A moonlighting enzyme imposes second messenger bistability to drive lifestyle decisions in E. coli.

Reinders, Alberto. A moonlighting enzyme imposes second messenger bistability to drive lifestyle decisions in E. coli. 2015, Doctoral Thesis, University of Basel, Faculty of Science.


Official URL: http://edoc.unibas.ch/diss/DissB_12680

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Bacteria preferentially colonize surfaces and air-liquid interfaces as matrix embedded communities called biofilms. Biofilms exhibit specific physiological properties, including general stress tolerance, increased antibiotic recalcitrance and tolerance against phagocytic clearance. Together this largely accounts for increased biofilm persistence, chronic infections and infection relapses. One of the principle regulators of biofilm formation is c-di-GMP, a bacterial second messenger controlling various cellular processes. Cellular levels of c-di-GMP are controlled by two antagonistic enzyme families, diguanylate cyclases and phosphodiesterases. But despite the identification and characterization of an increasing number of components of the c-di-GMP network in different bacterial model organisms, details of c-di- GMP mediated decision-making have remained unclear. In particular, how cells shuttle between specific c-di-GMP regimes at the population and single cell level is largely unknown and moreover how these transitions are deterministically made in time and space, given that bacterial networks of diguanylate cyclases and phosphodiesterases show a high degree of complexity.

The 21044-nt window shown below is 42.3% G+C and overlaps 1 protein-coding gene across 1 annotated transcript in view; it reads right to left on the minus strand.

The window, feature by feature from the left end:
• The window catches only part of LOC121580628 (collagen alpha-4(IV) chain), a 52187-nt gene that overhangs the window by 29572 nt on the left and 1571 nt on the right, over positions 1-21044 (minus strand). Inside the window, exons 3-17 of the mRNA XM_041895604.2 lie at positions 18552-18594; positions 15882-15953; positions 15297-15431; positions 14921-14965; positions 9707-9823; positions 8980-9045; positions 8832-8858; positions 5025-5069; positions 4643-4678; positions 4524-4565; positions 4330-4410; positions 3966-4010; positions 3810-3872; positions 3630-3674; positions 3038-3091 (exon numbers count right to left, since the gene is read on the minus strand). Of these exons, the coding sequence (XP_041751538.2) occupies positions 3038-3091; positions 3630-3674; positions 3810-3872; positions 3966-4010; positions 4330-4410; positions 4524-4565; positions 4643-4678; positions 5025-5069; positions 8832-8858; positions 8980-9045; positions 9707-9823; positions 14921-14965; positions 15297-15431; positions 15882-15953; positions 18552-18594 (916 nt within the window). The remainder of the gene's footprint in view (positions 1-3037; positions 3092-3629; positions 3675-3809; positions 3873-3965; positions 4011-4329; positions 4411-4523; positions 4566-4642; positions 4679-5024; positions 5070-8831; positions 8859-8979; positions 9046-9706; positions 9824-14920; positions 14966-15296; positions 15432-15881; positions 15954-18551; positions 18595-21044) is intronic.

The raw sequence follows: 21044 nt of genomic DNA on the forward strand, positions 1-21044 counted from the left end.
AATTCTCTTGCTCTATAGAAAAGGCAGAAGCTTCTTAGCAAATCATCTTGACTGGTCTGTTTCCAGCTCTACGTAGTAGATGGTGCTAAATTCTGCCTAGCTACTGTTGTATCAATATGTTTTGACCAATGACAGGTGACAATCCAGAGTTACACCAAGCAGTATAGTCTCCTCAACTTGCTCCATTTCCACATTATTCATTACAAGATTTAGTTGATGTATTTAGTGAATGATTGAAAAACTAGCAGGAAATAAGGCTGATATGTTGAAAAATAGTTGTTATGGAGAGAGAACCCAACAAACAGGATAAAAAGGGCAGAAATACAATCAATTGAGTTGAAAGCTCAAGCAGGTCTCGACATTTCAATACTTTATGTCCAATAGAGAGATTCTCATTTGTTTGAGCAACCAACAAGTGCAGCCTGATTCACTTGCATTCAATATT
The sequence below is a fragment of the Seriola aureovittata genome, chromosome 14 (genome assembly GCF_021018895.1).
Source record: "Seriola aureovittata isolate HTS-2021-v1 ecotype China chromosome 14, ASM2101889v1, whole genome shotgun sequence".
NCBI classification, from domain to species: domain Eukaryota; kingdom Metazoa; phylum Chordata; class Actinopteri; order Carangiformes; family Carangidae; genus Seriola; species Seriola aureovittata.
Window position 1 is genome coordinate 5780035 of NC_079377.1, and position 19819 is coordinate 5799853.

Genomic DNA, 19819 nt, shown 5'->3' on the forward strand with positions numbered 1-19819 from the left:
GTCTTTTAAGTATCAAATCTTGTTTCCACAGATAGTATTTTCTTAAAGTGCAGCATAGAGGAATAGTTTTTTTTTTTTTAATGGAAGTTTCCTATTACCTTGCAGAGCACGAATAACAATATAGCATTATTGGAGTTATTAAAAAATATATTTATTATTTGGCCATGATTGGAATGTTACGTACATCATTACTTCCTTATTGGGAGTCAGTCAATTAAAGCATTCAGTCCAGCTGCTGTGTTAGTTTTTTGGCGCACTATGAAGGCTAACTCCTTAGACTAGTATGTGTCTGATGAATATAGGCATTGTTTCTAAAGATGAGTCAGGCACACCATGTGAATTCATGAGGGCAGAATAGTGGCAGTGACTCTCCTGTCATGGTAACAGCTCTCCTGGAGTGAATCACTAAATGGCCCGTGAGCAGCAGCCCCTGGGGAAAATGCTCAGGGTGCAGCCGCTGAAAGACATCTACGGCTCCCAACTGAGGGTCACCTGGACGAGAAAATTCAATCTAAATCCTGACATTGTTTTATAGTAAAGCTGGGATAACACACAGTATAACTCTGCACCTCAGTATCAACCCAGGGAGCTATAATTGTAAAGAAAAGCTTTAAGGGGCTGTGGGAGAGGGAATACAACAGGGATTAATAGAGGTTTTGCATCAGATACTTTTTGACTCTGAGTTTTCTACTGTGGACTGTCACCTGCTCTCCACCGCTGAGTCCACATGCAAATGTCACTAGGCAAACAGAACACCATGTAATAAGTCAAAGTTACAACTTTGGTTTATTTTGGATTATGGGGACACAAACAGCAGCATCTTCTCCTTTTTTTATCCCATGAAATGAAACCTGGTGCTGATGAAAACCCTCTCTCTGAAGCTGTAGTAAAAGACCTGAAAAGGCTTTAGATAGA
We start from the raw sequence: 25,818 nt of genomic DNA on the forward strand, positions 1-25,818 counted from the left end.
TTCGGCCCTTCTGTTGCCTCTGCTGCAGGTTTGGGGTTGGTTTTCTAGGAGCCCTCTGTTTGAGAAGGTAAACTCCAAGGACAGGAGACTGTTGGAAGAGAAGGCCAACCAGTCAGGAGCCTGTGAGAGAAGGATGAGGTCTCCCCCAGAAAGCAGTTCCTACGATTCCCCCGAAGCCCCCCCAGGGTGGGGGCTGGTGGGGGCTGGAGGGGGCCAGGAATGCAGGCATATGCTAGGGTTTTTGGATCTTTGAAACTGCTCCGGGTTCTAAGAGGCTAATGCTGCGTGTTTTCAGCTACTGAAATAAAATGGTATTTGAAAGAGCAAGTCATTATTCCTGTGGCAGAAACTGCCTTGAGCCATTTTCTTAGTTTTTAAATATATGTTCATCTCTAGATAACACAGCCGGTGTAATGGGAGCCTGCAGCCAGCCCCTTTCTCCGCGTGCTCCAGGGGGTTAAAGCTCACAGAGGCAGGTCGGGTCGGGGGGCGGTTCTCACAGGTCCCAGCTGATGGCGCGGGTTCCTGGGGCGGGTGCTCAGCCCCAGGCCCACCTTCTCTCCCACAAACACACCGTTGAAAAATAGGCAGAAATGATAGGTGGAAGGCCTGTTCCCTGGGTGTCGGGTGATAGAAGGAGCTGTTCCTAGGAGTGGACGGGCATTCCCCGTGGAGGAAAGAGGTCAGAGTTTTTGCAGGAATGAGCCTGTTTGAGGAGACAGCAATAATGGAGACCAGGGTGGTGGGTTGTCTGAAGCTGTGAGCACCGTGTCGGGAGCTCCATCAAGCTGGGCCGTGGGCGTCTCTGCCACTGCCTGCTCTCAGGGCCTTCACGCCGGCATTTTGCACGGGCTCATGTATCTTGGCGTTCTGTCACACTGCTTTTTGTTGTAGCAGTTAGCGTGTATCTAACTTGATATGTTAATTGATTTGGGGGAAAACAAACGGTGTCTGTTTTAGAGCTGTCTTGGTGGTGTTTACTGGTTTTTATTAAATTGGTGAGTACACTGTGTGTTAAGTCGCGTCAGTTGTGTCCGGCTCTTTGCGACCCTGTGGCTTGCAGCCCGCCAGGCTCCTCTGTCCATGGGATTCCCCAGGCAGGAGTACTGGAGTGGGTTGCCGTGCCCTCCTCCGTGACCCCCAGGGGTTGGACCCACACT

Here we describe a novel mechanism regulating c-di-GMP mediated biofilm formation in E. coli. This mechanism relies on the bistable expression of a key phosphodiesterase that acts both as catalyst for c- di-GMP degradation and as a transcription factor promoting its own production. Bistability results from two interconnected positive feedback loops operating on the catalytic and gene expression level. Based on genetic, structural and biochemical analyses we postulate a simple substrate-induced switch mechanism through which this enzyme can sense changing concentration of c-di-GMP and convert this information into a bistable c-di-GMP response. This mechanism may explain how cellular heterogeneity of small signaling molecules is generated in bacteria and used as a bet hedging strategy for important lifestyle transitions.
Advisors:Jenal, Urs and Bumann, Dirk
Faculties and Departments:05 Faculty of Science > Departement Biozentrum > Infection Biology > Molecular Microbiology (Jenal)
05 Faculty of Science > Departement Biozentrum > Growth & Development > Molecular Microbiology (Jenal)
UniBasel Contributors:Reinders, Alberto and Jenal, Urs and Bumann, Dirk
Item Type:Thesis
Thesis Subtype:Doctoral Thesis
Thesis no:12680
Thesis status:Complete
Number of Pages:1 Online-Ressource (150 Seiten)
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Last Modified:01 Jul 2020 12:49
Deposited On:10 Jul 2018 13:53

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